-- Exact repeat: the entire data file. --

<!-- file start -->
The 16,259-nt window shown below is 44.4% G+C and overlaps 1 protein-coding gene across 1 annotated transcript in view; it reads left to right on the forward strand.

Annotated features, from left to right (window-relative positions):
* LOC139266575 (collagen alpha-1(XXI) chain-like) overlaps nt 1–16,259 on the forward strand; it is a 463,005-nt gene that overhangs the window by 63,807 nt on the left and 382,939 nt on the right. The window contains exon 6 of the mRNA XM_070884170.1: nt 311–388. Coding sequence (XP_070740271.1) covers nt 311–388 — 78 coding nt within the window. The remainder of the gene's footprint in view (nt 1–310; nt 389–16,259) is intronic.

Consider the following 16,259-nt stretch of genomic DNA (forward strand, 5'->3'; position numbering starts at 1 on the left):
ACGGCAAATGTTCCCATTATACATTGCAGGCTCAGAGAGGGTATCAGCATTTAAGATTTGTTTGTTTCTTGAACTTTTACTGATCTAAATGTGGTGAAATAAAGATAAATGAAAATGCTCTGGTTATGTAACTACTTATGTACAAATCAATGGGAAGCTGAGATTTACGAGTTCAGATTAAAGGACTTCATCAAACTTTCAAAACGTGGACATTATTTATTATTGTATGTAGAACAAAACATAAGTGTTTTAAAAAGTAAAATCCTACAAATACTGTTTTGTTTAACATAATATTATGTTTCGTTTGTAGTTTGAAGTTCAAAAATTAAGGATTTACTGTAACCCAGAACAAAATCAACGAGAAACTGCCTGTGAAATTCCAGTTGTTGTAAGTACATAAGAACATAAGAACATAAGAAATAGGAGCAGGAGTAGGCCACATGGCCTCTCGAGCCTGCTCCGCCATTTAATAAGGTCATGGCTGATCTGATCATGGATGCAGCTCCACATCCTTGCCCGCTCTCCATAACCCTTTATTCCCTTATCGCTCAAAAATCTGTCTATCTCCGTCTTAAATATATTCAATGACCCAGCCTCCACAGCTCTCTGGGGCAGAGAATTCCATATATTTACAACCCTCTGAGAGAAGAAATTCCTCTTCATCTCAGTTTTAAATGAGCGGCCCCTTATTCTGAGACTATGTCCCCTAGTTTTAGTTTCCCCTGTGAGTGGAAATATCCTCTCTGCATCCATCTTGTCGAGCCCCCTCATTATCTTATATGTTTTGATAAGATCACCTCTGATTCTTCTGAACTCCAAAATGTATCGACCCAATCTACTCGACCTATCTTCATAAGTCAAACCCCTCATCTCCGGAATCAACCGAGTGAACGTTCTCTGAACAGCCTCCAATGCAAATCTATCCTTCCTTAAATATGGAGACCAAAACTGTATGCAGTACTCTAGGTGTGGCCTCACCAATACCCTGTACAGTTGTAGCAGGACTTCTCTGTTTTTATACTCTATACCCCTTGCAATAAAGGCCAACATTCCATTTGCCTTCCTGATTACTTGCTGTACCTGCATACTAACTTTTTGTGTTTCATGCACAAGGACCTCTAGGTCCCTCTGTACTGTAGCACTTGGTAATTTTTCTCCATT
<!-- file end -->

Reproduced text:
The 16,259-nt window shown below is 44.4% G+C and overlaps 1 protein-coding gene across 1 annotated transcript in view; it reads left to right on the forward strand.

Annotated features, from left to right (window-relative positions):
* LOC139266575 (collagen alpha-1(XXI) chain-like) overlaps nt 1–16,259 on the forward strand; it is a 463,005-nt gene that overhangs the window by 63,807 nt on the left and 382,939 nt on the right. The window contains exon 6 of the mRNA XM_070884170.1: nt 311–388. Coding sequence (XP_070740271.1) covers nt 311–388 — 78 coding nt within the window. The remainder of the gene's footprint in view (nt 1–310; nt 389–16,259) is intronic.

Consider the following 16,259-nt stretch of genomic DNA (forward strand, 5'->3'; position numbering starts at 1 on the left):
ACGGCAAATGTTCCCATTATACATTGCAGGCTCAGAGAGGGTATCAGCATTTAAGATTTGTTTGTTTCTTGAACTTTTACTGATCTAAATGTGGTGAAATAAAGATAAATGAAAATGCTCTGGTTATGTAACTACTTATGTACAAATCAATGGGAAGCTGAGATTTACGAGTTCAGATTAAAGGACTTCATCAAACTTTCAAAACGTGGACATTATTTATTATTGTATGTAGAACAAAACATAAGTGTTTTAAAAAGTAAAATCCTACAAATACTGTTTTGTTTAACATAATATTATGTTTCGTTTGTAGTTTGAAGTTCAAAAATTAAGGATTTACTGTAACCCAGAACAAAATCAACGAGAAACTGCCTGTGAAATTCCAGTTGTTGTAAGTACATAAGAACATAAGAACATAAGAAATAGGAGCAGGAGTAGGCCACATGGCCTCTCGAGCCTGCTCCGCCATTTAATAAGGTCATGGCTGATCTGATCATGGATGCAGCTCCACATCCTTGCCCGCTCTCCATAACCCTTTATTCCCTTATCGCTCAAAAATCTGTCTATCTCCGTCTTAAATATATTCAATGACCCAGCCTCCACAGCTCTCTGGGGCAGAGAATTCCATATATTTACAACCCTCTGAGAGAAGAAATTCCTCTTCATCTCAGTTTTAAATGAGCGGCCCCTTATTCTGAGACTATGTCCCCTAGTTTTAGTTTCCCCTGTGAGTGGAAATATCCTCTCTGCATCCATCTTGTCGAGCCCCCTCATTATCTTATATGTTTTGATAAGATCACCTCTGATTCTTCTGAACTCCAAAATGTATCGACCCAATCTACTCGACCTATCTTCATAAGTCAAACCCCTCATCTCCGGAATCAACCGAGTGAACGTTCTCTGAACAGCCTCCAATGCAAATCTATCCTTCCTTAAATATGGAGACCAAAACTGTATGCAGTACTCTAGGTGTGGCCTCACCAATACCCTGTACAGTTGTAGCAGGACTTCTCTGTTTTTATACTCTATACCCCTTGCAATAAAGGCCAACATTCCATTTGCCTTCCTGATTACTTGCTGTACCTGCATACTAACTTTTTGTGTTTCATGCACAAGGACCTCTAGGTCCCTCTGTACTGTAGCACTTGGTAATTTTTCTCCATT